Growing paper demand needs to balance with sustainable forests

GLAND, SWITZERLAND - THE WORLD Wildlife Federation (WWF) has released its 2019 Environmental Paper Company Index (EPCI), a voluntary tool to increase transparency and awareness on how the pulp, paper and packaging sectors is reducing its impact on forests.

This assessment comes ahead of the significant 2020 milestone by which many global companies pledged to have fully eliminated deforestation from their supply chains as the demand for paper grows to replace plastic.

By 2050, the consumption of paper is expected to double and maybe even further increase with the pressure to substitute plastic for paper. WWF estimates that over 250 million hectares of plantation will be needed to meet our future global demand combined with even higher levels of recycled material. WWF calls on the sector to change the status quo and deliver now by improving the sustainability of its supply chain and offering consumers a responsible choice.

EPCI 2019 covers a significant percentage of total global production in the following categories: newsprint (13%), graphic paper (16%), tissue (15%), packaging (9%) and pulp (10%). The index brings together almost 300 mills of which 48% are located in Europe, 22% in North America, 22% in South and Central America, 7% in Asia and 1% in Africa.

Overall, the assessment shows that participating companies are obtaining 76% of the maximum points for responsible fiber sourcing, 70% for clean manufacturing, and 64% for Environmental Management Systems (EMS) and transparency in reporting. The average score of 70% is slightly less compared to the overall performance in the EPCI 2017 (73%).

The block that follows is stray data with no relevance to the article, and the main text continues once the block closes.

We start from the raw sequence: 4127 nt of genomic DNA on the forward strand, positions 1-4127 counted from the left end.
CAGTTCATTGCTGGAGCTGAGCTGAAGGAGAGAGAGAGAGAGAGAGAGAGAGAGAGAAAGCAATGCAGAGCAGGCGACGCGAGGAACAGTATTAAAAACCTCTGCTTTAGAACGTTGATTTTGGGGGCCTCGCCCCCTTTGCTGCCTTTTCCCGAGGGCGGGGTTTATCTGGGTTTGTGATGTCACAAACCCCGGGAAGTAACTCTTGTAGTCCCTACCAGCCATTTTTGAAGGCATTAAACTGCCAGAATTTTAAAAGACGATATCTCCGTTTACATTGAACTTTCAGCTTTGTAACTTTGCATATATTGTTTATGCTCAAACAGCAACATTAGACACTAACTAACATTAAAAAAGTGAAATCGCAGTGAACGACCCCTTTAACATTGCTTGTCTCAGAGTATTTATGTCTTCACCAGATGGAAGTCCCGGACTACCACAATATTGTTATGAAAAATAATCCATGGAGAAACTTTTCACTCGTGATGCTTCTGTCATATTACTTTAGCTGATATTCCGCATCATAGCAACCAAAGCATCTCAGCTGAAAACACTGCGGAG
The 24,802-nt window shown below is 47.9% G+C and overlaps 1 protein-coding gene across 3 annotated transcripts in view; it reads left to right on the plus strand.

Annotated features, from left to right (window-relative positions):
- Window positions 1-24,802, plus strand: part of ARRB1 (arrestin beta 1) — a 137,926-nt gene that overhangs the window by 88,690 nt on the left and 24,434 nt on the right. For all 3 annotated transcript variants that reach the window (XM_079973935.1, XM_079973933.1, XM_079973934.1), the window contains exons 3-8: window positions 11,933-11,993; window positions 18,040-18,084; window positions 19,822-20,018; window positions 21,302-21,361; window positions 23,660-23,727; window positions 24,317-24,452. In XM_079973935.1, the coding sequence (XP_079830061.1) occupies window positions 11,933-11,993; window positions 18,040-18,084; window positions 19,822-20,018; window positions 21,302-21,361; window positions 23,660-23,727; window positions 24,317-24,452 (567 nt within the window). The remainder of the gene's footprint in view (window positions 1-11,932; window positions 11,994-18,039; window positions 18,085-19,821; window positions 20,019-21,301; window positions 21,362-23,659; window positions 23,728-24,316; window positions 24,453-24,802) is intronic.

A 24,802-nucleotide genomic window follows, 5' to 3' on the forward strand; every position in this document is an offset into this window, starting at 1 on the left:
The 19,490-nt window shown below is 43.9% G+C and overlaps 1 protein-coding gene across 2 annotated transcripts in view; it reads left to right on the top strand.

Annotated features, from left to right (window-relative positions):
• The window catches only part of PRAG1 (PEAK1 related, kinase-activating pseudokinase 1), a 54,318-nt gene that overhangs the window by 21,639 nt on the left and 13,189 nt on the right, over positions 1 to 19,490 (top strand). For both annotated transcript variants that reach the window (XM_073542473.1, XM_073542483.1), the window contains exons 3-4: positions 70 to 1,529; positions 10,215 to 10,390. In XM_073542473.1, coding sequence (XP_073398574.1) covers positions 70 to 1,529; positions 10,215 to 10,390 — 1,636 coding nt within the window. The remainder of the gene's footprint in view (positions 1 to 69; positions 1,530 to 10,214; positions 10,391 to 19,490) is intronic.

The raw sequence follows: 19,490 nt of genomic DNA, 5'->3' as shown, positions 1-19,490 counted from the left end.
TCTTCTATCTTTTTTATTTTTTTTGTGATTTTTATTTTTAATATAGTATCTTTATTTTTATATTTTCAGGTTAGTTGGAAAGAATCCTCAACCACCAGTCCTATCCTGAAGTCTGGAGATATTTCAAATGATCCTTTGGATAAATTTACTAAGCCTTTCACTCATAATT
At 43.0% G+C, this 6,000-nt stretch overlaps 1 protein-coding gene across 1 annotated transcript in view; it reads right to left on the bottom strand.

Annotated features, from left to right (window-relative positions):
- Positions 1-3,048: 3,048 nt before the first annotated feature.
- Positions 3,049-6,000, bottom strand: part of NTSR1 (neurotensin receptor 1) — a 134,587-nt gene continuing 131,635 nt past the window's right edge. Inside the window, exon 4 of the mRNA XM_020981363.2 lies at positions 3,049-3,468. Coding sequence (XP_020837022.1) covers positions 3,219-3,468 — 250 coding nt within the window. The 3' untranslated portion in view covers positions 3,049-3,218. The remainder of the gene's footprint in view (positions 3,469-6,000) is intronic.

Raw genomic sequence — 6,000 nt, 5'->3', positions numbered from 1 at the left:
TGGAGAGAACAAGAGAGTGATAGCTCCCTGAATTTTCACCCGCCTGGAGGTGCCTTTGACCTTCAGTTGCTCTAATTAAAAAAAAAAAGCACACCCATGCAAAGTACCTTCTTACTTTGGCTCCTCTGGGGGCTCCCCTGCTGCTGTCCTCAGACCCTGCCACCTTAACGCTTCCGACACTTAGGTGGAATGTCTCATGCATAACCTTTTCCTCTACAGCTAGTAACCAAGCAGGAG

An important trend to note is the overall reduction of Forest Stewardship Council certified sourced fiber and the use of recycled materials for all product categories except packaging. More transparency is also needed as indicated by the lowest score (63%) on environmental reporting.

Given the fast-growing importance of the pulp and paper sector in Asia, WWF carried out an additional special assessment based on public information of two large Chinese companies (Lee & Man Paper Manufacturing and Nine Dragons Paper Holding), and one Japanese company (Daio Paper Corporation). These companies were invited but chose not to voluntarily disclose information on their performance and transparency. Together, they represent nearly 5% of global total pulp and paper production while Lee & Man Paper Manufacturing and Nine Dragons Paper Holding alone represent around 8% of total global packaging production.

“Asia is the most dynamic region with paper and paperboard representing almost half of the world’s production, said Mauro Ciriminna, senior advisor sustainable pulp, paper, and packaging for the WWF Forest Sector Transformation. “In the past, it has been challenging to get Asian based companies on board. Therefore the inclusion of seven Asian companies in this year’s EPCI is an important development. Asian based companies can and should play a crucial role in improving their practices in deforestation fronts, increasing FSC certification and promoting responsible paper production and consumption.”

This year, 30 out of 84 invited companies took part in the Index (including the three companies from the special assessment) with four new companies voluntarily joining also: Ence and Lecta (Spain) JK Paper (India), and Nippon Paper (Japan). Together, these companies represent 18% of total production of pulp and paper manufacturers worldwide.

Through the Index, WWF wants to spur the pulp and paper industry to take a leading role in reducing the sector’s footprint by increasing recycling practices and sourcing more responsibly certified fiber from timber producers and pulp and paper suppliers.

“Recycled material plays a central role in achieving a circular economy and should become the industry s first choice to reduce pressure on virgin fiber and worldwide forests. Globally, if companies used more post-consumer recycled and FSC-certified fiber, they would score much better,” said Ciriminna.

WWF www.wwf.org

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